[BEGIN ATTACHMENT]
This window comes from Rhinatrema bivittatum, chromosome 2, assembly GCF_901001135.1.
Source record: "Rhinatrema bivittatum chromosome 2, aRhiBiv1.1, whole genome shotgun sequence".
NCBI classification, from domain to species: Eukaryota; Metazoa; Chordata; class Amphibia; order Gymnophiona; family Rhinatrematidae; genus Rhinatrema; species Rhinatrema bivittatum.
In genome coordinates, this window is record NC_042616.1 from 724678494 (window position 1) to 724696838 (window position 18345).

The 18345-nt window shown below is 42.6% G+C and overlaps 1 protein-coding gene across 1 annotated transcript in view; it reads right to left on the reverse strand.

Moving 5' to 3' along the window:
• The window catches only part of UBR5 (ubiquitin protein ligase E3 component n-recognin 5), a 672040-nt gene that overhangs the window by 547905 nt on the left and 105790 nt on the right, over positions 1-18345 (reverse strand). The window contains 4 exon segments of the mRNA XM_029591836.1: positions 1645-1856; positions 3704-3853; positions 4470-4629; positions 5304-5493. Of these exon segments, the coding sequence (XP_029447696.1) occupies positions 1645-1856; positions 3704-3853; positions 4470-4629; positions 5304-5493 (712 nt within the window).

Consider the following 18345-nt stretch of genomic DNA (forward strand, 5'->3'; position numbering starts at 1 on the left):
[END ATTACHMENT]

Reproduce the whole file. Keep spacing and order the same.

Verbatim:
This window comes from Rhinatrema bivittatum, chromosome 2, assembly GCF_901001135.1.
Source record: "Rhinatrema bivittatum chromosome 2, aRhiBiv1.1, whole genome shotgun sequence".
NCBI classification, from domain to species: Eukaryota; Metazoa; Chordata; class Amphibia; order Gymnophiona; family Rhinatrematidae; genus Rhinatrema; species Rhinatrema bivittatum.
In genome coordinates, this window is record NC_042616.1 from 724678494 (window position 1) to 724696838 (window position 18345).

The 18345-nt window shown below is 42.6% G+C and overlaps 1 protein-coding gene across 1 annotated transcript in view; it reads right to left on the reverse strand.

Moving 5' to 3' along the window:
• The window catches only part of UBR5 (ubiquitin protein ligase E3 component n-recognin 5), a 672040-nt gene that overhangs the window by 547905 nt on the left and 105790 nt on the right, over positions 1-18345 (reverse strand). The window contains 4 exon segments of the mRNA XM_029591836.1: positions 1645-1856; positions 3704-3853; positions 4470-4629; positions 5304-5493. Of these exon segments, the coding sequence (XP_029447696.1) occupies positions 1645-1856; positions 3704-3853; positions 4470-4629; positions 5304-5493 (712 nt within the window).

Consider the following 18345-nt stretch of genomic DNA (forward strand, 5'->3'; position numbering starts at 1 on the left):